Any proceeds from assets declared on ones MP336(b) form such as policies, sale of unit trusts or a property must be deposited into ones Emigrant capital account, held at the chosen Authorised Dealer. These proceeds as well as cash balances in bank accounts can be utilised in SA, transferred to another SA bank account otherwise transferred abroad.

Income due to the emigrant such as interest and rental on fixed property may continue to be earned after the Financial Emigration process, however these funds must be substantiated by the production of supporting documents, such as rental agreements. Only the Authorised Dealer holding the emigrants remaining assets may allow the transfer of funds.

 Common Misconceptions

 You must close your South African bank account” – Although the functionalities of one’s bank account will change, as its status changes to an Emigrant Capital account, one can keep a South African bank account. All current South African debit orders can remain the same.

Provided that the funds have been declared on the MP336(b) form, any transfers out of an Emigrant Capital account can be made, however one will need to give instructions to the bank in order to do so. Transfers into a South Africa bank account can also be made yet supporting documents for the source of funds may be required to authorise these funds.

You must liquidate all your South African assets” – One’s asset portfolio can remain the same even once the SARB process is complete. One can still hold, and further contribute to assets in South Africa and may even gain more assets in South Africa should one wish to. It is always best to communicate with policy and other providers to ensure that they are aware you reside abroad as this may amend certain conditions for one’s contracts.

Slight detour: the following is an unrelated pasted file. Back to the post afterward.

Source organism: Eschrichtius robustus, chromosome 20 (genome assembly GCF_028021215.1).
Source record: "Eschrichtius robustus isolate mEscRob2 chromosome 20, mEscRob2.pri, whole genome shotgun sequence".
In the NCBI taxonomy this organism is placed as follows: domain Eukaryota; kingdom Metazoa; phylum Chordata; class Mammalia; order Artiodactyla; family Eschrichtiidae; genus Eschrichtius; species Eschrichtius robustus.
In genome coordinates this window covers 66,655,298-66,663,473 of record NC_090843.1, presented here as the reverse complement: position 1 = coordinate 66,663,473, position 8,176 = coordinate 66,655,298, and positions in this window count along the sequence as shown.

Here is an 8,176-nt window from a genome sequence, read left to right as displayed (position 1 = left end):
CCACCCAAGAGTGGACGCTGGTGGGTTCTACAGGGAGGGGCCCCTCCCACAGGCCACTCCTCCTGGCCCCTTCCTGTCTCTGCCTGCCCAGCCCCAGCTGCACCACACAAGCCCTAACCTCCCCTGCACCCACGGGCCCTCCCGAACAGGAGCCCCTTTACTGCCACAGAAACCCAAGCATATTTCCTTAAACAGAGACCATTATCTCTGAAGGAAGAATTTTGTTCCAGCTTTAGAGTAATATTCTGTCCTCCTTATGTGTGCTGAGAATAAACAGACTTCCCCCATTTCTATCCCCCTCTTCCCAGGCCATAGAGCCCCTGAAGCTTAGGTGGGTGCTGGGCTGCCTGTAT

You must give up your passport” – Once you have completed the Financial Emigration process you still remain a South African citizen and can retain your South African passport. You can therefore still return to South Africa for visits and holidays without requiring a visa. One is considered a non-resident in terms of SARS and SARB with Financial Emigration, and relinquishing one’s citizenship is a different formal process through Home Affairs.

You do not need to file tax returns in South Africa anymore” – Once Financial Emigration is concluded, this does not mean that you are exempted from submitting yearly tax returns with SARS. Even if nil returns, one will not be automatically de-registered from SARS. After financial emigration, only South African sourced income will need to be declared –  once you dispose of all your assets such as bank accounts, properties, trusts, shares and policies, then you can deregister for tax in its entirety, through a formal process with SARS, and then one will not need to submit any tax returns.

Pure and Simple

Financial emigration is a major formal process but does not mean that you are cut off from South Africa. One remains a South Africa citizen, who can still visit South Africa on a South African passport while retaining their South African assets. This is a formal process to note one’s tax and exchange control status as “non-resident”, and if done correctly, one will not be liable to pay any South African tax on their foreign earned income.

Source: SAPeople